Suppose now i have a peak. Do you think that i will find a horizontal line that can cross the graph? me i don't think so and that's why i think that there should be another method.
    What if i use I=I_max + 0.707I_max? here i want to considere the parallel case as the reversed series case. because in parallel the resonance frequency is the minimum of the curve whereas in series is the maximum.
     
  11. Aug 8, 2009 #10

    uart

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    It's already been said but I'll re-iterate.

    1. You are plotting the circuits conductance whereas bob's plot was of impedance (hence your resonance dip and bob's resonance peak). You should get a conductance minimum at resonance exactly as you have shown, there is no real problem here. Yes your resonance dip is not very sharp but that just means your circuits Q factor is fairly low.

    2. You simply need to extend your measurement to higher frequencies and the conductance will continue to rise (and reach the 1.41 x minimum point you seek). You probably need to go out to about 2.0 to 2.5kHz that's all.
     
  12. Aug 8, 2009 #11

    uart

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    It's already been said but I'll re-iterate.

    1. You are plotting the circuits conductance whereas bob's plot was of impedance (hence your resonance dip and bob's resonance peak). You should get a conductance minimum at resonance exactly as you have shown, there is no real problem here. Yes your resonance dip is not very sharp but that just means your circuits Q factor is fairly low.

    2. You simply need to extend your measurement to higher frequencies and the conductance will continue to rise (and reach the 1.41 x minimum point you seek). You probably need to go out to about 2khz for the 100R circuit and about 4kHz for the 47R ciruit, that's all there is to it ok.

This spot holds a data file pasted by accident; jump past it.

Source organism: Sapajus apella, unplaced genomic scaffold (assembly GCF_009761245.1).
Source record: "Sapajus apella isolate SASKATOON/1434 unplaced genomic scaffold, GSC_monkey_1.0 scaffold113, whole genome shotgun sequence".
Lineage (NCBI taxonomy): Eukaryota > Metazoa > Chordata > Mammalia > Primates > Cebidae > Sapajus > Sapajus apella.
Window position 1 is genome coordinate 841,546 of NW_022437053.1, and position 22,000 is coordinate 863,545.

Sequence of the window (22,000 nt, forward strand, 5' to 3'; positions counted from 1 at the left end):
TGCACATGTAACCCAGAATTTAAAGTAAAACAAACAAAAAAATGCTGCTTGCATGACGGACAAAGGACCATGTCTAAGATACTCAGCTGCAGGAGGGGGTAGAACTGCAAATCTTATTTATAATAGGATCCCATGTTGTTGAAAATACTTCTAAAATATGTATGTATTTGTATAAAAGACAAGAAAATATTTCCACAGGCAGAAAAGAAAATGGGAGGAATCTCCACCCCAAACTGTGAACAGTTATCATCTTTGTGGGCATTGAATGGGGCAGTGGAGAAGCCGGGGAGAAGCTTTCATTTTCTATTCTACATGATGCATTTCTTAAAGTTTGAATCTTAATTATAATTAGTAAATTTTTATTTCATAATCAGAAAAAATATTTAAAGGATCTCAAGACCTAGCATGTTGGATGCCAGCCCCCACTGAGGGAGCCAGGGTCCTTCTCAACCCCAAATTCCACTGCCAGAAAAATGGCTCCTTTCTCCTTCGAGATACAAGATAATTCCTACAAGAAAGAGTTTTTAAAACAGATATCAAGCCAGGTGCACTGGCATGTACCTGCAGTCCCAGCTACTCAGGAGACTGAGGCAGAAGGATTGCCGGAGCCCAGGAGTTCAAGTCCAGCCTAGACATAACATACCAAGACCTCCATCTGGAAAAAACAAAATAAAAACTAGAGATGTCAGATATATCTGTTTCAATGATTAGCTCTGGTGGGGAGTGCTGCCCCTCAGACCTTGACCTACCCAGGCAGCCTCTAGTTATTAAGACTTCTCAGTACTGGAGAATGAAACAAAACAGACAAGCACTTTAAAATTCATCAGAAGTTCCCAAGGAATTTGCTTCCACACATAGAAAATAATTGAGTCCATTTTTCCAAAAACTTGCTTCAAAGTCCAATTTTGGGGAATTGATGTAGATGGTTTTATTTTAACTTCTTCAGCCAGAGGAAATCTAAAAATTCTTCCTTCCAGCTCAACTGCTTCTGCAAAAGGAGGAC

13. Aug 8, 2009 #12
    thank you!
     
  14. Aug 8, 2009 #13

    f95toli

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    Yes, if you have a measurement that covers the whole resonance!
    A peak has -by definition- a maximum and assuming the values decrease before/after the resonance (as it should in a resonator ) the 0.707Imax line will cross the curve. The same is true for a dip. Look at Bob's example above
    Also, I assume this is a school project meaning it is extremely unlikely that they've given you a circuit where you need to do anything more sophisticated than draw a line through the 3dB point.

    There are -as I wrote above- other methods but they are all more complicated.
    I sometimes use microwave resonators which DO "dip" less than 3 dB (and sometimes look nearly as bad as your curves) and I have to use a weigthed non-linear least-square fitting routine written in Matlab to extract their parameters; numerical fitting is simply the only option if yu have "incomplete" resonances; there are as far as I know no analytical/graphical methods that can give you an accurate value.